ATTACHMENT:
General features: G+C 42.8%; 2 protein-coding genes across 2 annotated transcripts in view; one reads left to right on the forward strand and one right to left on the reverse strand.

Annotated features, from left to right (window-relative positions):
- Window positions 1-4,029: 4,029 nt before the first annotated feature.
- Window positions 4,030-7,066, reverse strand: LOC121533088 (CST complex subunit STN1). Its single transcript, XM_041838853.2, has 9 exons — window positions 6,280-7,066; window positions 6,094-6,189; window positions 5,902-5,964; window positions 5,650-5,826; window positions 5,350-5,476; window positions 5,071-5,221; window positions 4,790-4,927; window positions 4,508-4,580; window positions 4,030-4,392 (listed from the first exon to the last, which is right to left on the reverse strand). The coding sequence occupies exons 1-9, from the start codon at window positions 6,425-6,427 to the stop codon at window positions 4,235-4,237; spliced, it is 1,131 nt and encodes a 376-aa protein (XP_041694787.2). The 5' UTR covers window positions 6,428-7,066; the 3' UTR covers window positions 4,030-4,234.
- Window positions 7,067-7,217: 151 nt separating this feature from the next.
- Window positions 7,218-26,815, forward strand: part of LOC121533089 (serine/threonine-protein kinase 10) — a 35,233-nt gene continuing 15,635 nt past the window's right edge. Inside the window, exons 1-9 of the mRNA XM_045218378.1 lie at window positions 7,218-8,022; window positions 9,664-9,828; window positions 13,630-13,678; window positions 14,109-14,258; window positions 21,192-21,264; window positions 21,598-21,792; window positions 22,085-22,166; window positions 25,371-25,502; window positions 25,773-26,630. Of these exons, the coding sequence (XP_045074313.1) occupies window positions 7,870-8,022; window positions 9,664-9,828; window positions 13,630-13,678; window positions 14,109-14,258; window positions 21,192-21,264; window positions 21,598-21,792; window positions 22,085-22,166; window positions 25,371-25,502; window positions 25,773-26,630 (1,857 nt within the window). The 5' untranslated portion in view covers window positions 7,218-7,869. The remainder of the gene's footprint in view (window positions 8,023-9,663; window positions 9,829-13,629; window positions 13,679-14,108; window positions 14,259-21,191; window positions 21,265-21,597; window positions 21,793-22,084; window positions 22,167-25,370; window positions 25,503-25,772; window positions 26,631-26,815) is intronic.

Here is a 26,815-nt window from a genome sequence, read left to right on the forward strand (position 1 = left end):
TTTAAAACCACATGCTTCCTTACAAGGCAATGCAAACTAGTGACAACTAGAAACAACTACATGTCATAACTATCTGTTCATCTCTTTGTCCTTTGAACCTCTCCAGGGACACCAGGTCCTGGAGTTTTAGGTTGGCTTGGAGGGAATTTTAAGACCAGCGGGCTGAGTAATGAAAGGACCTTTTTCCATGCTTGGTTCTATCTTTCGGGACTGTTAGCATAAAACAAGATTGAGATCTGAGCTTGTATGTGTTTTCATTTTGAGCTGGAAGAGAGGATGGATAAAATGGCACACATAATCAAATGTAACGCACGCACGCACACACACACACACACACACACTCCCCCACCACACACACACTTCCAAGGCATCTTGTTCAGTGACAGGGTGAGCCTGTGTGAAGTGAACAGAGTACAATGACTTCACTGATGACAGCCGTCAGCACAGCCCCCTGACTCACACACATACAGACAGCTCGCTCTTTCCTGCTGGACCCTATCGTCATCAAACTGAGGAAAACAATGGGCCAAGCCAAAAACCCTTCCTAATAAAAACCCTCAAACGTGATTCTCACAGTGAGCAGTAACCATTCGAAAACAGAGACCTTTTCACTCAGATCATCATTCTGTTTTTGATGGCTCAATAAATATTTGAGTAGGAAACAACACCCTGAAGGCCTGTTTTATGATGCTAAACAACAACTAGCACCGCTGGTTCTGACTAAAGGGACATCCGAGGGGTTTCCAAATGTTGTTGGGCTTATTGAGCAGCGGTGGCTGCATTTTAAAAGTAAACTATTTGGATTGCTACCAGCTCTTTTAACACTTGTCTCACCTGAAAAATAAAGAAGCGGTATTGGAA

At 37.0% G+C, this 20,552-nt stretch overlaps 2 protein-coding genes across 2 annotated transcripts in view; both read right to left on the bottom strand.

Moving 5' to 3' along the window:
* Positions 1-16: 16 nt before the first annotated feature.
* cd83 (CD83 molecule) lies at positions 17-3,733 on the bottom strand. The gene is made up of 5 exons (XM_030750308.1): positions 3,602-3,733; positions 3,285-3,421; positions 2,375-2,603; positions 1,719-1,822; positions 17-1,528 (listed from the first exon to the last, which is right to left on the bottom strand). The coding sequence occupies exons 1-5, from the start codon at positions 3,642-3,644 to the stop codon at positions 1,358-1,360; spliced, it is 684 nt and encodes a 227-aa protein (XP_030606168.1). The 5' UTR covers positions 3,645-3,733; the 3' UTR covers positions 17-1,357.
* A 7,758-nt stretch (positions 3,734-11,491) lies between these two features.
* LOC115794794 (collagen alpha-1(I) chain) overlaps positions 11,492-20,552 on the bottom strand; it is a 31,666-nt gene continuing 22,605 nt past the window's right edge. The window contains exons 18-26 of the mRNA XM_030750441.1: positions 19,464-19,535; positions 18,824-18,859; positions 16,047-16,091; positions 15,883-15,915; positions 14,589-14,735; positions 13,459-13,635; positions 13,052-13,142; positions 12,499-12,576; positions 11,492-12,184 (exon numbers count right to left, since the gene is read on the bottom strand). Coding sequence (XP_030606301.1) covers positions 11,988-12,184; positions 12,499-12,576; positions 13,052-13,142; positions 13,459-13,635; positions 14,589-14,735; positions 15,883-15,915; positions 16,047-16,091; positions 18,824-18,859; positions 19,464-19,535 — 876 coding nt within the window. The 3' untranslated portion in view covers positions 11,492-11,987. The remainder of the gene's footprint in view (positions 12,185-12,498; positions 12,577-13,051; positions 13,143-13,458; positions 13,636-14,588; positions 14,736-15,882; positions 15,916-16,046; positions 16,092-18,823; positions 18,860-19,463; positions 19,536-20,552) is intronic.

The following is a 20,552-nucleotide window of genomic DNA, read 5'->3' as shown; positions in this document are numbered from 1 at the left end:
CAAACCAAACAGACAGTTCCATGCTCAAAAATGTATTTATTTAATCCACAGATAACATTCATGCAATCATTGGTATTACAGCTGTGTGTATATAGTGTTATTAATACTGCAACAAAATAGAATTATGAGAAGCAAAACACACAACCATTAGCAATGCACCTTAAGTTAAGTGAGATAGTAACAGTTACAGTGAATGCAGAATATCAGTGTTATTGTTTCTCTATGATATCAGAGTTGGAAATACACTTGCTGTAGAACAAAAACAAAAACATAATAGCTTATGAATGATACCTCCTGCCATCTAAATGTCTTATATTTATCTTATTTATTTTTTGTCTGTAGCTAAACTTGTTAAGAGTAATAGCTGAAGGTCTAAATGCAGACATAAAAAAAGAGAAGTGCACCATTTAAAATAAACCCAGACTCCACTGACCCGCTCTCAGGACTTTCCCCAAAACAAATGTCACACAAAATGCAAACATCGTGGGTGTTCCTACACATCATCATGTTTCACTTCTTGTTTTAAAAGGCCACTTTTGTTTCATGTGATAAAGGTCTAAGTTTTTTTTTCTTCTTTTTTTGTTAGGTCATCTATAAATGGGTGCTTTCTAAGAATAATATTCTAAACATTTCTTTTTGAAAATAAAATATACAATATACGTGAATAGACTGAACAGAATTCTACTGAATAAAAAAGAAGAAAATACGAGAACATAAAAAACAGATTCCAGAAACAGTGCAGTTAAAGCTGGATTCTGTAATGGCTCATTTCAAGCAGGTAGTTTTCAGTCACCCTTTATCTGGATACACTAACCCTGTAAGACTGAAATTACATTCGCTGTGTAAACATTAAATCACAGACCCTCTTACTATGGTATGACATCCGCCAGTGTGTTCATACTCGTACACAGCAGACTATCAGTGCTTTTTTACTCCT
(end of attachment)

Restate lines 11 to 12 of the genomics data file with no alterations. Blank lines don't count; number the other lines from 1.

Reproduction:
* Positions 1-16: 16 nt before the first annotated feature.
* cd83 (CD83 molecule) lies at positions 17-3,733 on the bottom strand. The gene is made up of 5 exons (XM_030750308.1): positions 3,602-3,733; positions 3,285-3,421; positions 2,375-2,603; positions 1,719-1,822; positions 17-1,528 (listed from the first exon to the last, which is right to left on the bottom strand). The coding sequence occupies exons 1-5, from the start codon at positions 3,642-3,644 to the stop codon at positions 1,358-1,360; spliced, it is 684 nt and encodes a 227-aa protein (XP_030606168.1). The 5' UTR covers positions 3,645-3,733; the 3' UTR covers positions 17-1,357.